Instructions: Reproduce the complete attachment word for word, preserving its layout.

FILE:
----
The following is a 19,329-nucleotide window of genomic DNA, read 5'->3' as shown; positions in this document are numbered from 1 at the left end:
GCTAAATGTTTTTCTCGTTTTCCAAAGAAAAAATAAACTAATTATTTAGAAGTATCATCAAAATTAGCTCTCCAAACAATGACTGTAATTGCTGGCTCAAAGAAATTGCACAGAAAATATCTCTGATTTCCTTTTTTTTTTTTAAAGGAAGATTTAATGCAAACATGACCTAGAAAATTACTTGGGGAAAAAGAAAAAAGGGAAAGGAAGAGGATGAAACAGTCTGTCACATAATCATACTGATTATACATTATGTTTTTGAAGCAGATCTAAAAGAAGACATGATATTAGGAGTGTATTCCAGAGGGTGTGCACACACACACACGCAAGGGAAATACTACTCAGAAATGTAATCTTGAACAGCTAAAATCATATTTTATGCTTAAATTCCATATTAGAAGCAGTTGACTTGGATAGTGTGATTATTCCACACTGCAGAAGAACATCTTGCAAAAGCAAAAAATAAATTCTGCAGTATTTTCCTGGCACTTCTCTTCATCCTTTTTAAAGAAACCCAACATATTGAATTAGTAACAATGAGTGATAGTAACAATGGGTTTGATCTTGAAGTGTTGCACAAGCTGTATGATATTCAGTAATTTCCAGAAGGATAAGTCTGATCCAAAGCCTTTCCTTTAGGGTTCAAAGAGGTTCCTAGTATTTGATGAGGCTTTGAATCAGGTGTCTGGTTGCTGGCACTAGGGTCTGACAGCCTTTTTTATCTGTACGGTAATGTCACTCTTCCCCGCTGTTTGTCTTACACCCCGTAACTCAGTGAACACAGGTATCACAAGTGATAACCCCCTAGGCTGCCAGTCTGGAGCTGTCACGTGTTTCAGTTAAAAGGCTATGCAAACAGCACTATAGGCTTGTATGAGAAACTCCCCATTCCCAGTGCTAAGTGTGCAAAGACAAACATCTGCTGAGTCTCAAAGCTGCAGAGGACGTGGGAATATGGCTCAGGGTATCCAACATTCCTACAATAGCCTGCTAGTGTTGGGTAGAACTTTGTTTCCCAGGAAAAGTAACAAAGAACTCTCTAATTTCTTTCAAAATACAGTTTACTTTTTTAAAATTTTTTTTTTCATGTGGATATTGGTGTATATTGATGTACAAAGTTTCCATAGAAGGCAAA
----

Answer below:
The following is a 19,329-nucleotide window of genomic DNA, read 5'->3' as shown; positions in this document are numbered from 1 at the left end:
GCTAAATGTTTTTCTCGTTTTCCAAAGAAAAAATAAACTAATTATTTAGAAGTATCATCAAAATTAGCTCTCCAAACAATGACTGTAATTGCTGGCTCAAAGAAATTGCACAGAAAATATCTCTGATTTCCTTTTTTTTTTTTAAAGGAAGATTTAATGCAAACATGACCTAGAAAATTACTTGGGGAAAAAGAAAAAAGGGAAAGGAAGAGGATGAAACAGTCTGTCACATAATCATACTGATTATACATTATGTTTTTGAAGCAGATCTAAAAGAAGACATGATATTAGGAGTGTATTCCAGAGGGTGTGCACACACACACACGCAAGGGAAATACTACTCAGAAATGTAATCTTGAACAGCTAAAATCATATTTTATGCTTAAATTCCATATTAGAAGCAGTTGACTTGGATAGTGTGATTATTCCACACTGCAGAAGAACATCTTGCAAAAGCAAAAAATAAATTCTGCAGTATTTTCCTGGCACTTCTCTTCATCCTTTTTAAAGAAACCCAACATATTGAATTAGTAACAATGAGTGATAGTAACAATGGGTTTGATCTTGAAGTGTTGCACAAGCTGTATGATATTCAGTAATTTCCAGAAGGATAAGTCTGATCCAAAGCCTTTCCTTTAGGGTTCAAAGAGGTTCCTAGTATTTGATGAGGCTTTGAATCAGGTGTCTGGTTGCTGGCACTAGGGTCTGACAGCCTTTTTTATCTGTACGGTAATGTCACTCTTCCCCGCTGTTTGTCTTACACCCCGTAACTCAGTGAACACAGGTATCACAAGTGATAACCCCCTAGGCTGCCAGTCTGGAGCTGTCACGTGTTTCAGTTAAAAGGCTATGCAAACAGCACTATAGGCTTGTATGAGAAACTCCCCATTCCCAGTGCTAAGTGTGCAAAGACAAACATCTGCTGAGTCTCAAAGCTGCAGAGGACGTGGGAATATGGCTCAGGGTATCCAACATTCCTACAATAGCCTGCTAGTGTTGGGTAGAACTTTGTTTCCCAGGAAAAGTAACAAAGAACTCTCTAATTTCTTTCAAAATACAGTTTACTTTTTTAAAATTTTTTTTTTCATGTGGATATTGGTGTATATTGATGTACAAAGTTTCCATAGAAGGCAAA